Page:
We haven't had a chance to fully test this product yet, but we've assembled this helpful overview of relevant information on it.
Samsung’s PN63C8000 is part of their C8000 series from last year. They’re brushed-metal gray and only 1.5 inches deep, looking elegant without taking up too much space. This 63-inch TV features 3D technology with 1080p HDTV resolution. With the Clear Image Panel coating and 600Hz Subfield- Motion drive the C8000 ensures that images aren’t distorted and remain clear for viewing pleasure. This TV has 4 HDMI ports and two 10 watt speakers to offer full surround sound. The C8000 series offers internet access with Samsung’s 2010 Linkstick, two high-speed USB ports and a Content Library to hold some pictures and video for playback. With the internet comes Samsung’s Smart TV which allows users to get widgets accessing Youtube, Facebook, Blockbuster and Flickr among others. C8000 Televisions exceed Energy Star ratings by more than 40%, according to Samsung.
– 63-inch 3D Plasma TV
– 1080p HDTV resolution
– Clear Image Panel coating reduces blurriness
– 600Hz Subfield Motion
– 4 HDMI Ports
– 2 High-Speed USB Ports
– Samsung Smart TV internet access
– Exceeds Energy Star ratings
– Touch of Color gradiations in brushed metal gray
– 1.5 inches deep
– FilterBright anti-glare and Real Black Filter
LCD or Plasma?
Debating between LCD or plasma can almost get as subjective as debating between chocolate and vanilla. But unlike the never-ending ice cream debate, there actually is a superior TV choice, depending on how you plan to use it.
Check out some of our previous guides on the subject to get a better look, but in short, plasmas use more electricity, come in bigger sizes, have deeper blacks, don’t suffer from motion blur, and offer an unlimited viewing angle that’s best for off-axis viewing. LCDs are more energy-efficient, have fewer problems with glare due to their matte screens, can hold an image for hours or days without suffering “burn-in,” and generally look brighter.
Do I need a 120Hz set? What about 240Hz?
This popular LCD TV-based technology helps reduce motion blur. Pronounced “120 hertz,” 120Hz technology essentially doubles the speed at which frames are displayed, from 60 frames per second to 120 frames per second, resulting in a clearer moving image, especially in fast-action video sequences.
Since the screen can display more frames than a movie actually has, many TVs will artificially generate in-between frames where they don’t exist to make motion look smoother. Some people find the look more fluid, while some people think it looks artificial and odd. Fortunately, all TVs that offer it also offer an option to turn it off, if you don’t like it. We recommend testing it in person to see the effects for yourself before deciding whether or not you should pay extra.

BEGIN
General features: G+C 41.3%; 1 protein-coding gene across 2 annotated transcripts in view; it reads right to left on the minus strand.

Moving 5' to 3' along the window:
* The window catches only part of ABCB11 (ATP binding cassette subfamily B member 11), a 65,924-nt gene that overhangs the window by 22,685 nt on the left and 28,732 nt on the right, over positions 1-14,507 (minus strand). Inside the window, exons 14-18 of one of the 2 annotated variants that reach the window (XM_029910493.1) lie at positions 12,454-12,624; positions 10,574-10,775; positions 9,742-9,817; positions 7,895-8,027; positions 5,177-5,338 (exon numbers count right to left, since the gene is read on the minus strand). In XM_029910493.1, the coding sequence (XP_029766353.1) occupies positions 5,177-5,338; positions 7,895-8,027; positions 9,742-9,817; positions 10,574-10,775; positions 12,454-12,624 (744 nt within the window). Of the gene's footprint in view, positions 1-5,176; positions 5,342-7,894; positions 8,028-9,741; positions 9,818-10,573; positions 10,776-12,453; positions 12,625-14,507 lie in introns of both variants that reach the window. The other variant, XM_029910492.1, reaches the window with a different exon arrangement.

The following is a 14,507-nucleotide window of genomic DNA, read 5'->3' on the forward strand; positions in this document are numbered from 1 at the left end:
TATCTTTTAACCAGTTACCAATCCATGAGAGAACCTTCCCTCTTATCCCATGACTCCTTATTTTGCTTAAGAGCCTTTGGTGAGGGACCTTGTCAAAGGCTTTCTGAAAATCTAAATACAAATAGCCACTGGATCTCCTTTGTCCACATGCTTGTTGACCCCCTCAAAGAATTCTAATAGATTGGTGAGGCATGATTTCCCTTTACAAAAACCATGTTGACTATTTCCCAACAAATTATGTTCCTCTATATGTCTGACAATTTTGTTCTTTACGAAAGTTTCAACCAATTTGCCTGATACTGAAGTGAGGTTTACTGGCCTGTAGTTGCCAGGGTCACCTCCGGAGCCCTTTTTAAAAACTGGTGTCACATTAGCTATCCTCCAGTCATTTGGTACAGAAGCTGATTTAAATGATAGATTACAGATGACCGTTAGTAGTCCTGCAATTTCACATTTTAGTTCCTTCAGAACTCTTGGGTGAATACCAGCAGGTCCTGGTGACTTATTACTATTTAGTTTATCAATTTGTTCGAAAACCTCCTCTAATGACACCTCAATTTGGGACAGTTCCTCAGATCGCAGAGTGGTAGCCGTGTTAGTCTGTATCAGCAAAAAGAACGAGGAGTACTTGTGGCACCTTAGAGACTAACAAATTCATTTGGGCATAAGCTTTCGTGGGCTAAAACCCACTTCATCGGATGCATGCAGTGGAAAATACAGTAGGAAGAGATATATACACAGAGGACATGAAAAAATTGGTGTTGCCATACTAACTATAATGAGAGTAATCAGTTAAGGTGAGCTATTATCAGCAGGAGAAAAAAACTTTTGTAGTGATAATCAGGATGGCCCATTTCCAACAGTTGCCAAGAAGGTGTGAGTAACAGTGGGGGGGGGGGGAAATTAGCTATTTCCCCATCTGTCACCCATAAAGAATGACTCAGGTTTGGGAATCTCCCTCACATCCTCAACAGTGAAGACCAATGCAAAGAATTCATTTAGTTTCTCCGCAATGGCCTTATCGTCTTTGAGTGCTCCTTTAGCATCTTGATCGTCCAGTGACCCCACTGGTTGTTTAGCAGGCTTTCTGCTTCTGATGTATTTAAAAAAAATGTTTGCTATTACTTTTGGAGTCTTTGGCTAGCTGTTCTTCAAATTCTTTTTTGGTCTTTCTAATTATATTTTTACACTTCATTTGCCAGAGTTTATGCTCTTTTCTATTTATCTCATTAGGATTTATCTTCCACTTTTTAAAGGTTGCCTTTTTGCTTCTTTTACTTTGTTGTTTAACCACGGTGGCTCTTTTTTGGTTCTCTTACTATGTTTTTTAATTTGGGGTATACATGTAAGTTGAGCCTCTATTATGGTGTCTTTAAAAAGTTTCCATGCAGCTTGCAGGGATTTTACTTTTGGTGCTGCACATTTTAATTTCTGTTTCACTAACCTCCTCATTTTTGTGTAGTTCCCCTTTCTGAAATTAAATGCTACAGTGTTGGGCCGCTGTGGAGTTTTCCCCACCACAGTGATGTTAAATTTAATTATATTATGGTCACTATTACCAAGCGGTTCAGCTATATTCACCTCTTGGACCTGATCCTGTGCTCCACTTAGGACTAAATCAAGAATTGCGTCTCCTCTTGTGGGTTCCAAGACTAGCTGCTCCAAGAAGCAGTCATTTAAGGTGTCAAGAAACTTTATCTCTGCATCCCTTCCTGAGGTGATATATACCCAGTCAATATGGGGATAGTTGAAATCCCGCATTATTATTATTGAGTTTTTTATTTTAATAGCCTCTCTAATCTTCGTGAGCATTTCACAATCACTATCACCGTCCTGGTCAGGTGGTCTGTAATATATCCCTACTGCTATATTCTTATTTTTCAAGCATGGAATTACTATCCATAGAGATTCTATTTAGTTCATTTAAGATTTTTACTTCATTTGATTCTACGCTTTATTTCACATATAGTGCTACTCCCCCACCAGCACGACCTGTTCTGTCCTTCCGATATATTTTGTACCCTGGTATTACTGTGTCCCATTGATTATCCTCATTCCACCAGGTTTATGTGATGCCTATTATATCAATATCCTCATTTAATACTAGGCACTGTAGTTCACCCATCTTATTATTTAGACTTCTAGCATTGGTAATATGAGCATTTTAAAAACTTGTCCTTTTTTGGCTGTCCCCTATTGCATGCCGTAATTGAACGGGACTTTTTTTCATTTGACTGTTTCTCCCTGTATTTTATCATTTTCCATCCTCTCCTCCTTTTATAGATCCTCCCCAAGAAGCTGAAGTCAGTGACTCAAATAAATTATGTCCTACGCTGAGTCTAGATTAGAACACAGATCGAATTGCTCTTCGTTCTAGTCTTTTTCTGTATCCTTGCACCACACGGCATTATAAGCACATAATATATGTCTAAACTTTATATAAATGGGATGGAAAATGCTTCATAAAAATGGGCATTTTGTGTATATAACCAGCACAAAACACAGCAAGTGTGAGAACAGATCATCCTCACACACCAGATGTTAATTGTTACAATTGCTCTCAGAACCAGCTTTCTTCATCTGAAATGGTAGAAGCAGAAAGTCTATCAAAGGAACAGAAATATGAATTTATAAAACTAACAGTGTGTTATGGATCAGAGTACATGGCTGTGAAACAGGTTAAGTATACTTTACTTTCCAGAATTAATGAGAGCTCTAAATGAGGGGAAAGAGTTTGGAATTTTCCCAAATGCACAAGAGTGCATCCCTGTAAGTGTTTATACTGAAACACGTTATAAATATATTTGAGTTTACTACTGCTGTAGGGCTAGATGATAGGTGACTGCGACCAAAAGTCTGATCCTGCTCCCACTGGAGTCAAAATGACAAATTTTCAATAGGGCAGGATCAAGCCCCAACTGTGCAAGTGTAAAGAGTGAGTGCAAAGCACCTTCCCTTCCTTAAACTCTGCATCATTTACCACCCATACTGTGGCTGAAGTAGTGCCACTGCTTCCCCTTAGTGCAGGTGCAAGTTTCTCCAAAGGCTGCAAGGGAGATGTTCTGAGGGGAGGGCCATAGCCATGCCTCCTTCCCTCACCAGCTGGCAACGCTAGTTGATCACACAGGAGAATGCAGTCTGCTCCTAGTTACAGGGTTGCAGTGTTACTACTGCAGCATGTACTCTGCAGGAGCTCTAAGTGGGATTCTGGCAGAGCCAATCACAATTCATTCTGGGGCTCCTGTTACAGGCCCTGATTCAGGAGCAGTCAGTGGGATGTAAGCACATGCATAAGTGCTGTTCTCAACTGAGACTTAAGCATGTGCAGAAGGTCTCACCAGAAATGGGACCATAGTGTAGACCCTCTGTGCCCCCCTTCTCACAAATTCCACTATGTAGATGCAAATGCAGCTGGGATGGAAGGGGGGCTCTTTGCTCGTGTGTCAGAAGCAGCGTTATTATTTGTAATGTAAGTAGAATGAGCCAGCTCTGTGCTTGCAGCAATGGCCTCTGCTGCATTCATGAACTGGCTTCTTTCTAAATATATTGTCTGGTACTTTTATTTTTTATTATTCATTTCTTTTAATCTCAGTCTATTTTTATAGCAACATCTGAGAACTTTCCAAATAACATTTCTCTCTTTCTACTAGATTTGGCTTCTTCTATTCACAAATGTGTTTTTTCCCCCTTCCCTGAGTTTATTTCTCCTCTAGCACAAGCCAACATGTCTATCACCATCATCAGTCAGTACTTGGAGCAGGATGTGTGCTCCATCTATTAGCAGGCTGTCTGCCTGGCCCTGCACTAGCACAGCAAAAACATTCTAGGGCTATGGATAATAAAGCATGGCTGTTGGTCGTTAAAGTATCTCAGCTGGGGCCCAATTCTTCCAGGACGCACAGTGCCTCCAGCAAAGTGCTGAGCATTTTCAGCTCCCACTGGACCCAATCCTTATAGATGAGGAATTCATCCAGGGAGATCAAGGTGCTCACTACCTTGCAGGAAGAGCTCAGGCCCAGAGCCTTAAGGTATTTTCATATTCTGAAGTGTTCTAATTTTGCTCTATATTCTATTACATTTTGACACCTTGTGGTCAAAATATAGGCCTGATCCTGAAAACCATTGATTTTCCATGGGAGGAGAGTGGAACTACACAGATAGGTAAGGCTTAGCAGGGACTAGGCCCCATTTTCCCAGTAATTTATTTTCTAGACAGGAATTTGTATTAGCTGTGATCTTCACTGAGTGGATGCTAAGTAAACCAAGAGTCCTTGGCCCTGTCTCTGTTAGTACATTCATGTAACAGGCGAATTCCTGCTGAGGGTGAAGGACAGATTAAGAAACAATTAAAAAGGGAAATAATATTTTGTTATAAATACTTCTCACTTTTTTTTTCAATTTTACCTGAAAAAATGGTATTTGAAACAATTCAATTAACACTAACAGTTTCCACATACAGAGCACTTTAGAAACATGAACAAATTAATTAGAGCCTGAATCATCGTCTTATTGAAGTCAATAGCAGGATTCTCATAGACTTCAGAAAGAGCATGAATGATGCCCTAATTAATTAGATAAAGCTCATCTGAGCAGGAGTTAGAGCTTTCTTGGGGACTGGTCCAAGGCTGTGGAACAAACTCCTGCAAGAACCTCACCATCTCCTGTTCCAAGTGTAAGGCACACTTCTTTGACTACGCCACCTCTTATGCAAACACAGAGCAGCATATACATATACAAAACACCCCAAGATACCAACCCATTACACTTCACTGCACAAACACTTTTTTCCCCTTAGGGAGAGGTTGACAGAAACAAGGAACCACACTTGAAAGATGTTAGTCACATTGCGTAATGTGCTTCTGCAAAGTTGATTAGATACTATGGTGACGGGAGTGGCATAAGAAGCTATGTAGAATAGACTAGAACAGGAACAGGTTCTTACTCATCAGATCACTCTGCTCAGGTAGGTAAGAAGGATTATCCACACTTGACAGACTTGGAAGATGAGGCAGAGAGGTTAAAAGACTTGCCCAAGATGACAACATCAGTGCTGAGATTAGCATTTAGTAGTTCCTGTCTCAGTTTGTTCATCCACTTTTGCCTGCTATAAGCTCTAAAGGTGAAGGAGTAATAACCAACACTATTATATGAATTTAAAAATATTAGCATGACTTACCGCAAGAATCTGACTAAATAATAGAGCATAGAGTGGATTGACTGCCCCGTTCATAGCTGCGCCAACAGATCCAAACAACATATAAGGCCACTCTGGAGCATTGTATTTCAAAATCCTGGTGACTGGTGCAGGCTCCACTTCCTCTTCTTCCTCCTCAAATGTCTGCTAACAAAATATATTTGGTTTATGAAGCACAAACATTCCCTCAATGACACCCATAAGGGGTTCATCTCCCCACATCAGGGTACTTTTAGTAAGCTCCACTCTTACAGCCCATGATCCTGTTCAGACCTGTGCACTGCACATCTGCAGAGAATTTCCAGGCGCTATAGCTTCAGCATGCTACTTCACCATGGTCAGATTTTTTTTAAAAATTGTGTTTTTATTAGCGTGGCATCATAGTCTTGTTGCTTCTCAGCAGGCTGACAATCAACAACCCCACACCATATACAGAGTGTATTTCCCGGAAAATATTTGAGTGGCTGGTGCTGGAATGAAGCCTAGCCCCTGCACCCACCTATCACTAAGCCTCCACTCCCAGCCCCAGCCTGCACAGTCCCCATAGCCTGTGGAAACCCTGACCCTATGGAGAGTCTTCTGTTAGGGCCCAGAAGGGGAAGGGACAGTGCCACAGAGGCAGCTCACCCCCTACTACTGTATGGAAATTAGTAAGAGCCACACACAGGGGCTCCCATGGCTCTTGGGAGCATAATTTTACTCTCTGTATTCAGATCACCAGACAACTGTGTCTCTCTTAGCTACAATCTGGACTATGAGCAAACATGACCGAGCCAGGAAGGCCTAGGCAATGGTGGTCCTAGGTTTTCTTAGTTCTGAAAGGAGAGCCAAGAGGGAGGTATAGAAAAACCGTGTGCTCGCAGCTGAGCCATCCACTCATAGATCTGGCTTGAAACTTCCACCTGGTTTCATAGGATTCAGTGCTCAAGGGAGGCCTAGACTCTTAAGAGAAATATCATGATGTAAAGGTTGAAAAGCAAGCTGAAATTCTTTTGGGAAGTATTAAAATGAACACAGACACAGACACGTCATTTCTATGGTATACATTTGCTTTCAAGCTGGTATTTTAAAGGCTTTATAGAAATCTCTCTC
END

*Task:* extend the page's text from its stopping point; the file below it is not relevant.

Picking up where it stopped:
Check out our article 120Hz and 240Hz Refresh Rates Explained for more on motion smoothing.
What inputs should I look for?
A final consideration when buying a new HDTV is what you can connect to it. Make sure there are ample HDMI (High-Definition Multimedia Interface) ports to connect multiple components, such as a cable/satellite receiver, video game consoles, DVD/Blu-ray player, camcorder, and so on. At least three or four such ports is a must. A convenient bonus is when the TV also offers a USB port to connect a Flash thumb-drive or external hard drive full of music, photos and videos, or a SD or Memory Stick card slot that lets you insert a compatible card that contains photos and videos. If you think you’d like to connect your computer to the television for big-screen web surfing, look for one with PC connectivity. Many TVs today offer these additional features.
Should I worry about viewing angle?
Absolutely. All LCDs will distort when viewed from extreme angles, but the degree of distortion and the angle it starts to occur at varies from TV to TV. If you plan to pack a dozen people in front of a single TV for entertaining, viewing angle will make a huge difference for the unlucky few who get scattered off to the sides. Most manufacturers will state viewing angle in degrees (for instance, 160) in the specifications for a TV, but be warned: methods for measuring this very subjective figure vary, and we can guarantee most companies opt for the most generous figures. When possible, try to evaluate it yourself in person, or read hands-on reviews that can offer anecdotal evidence, rather than relying on easily-manipulated numbers.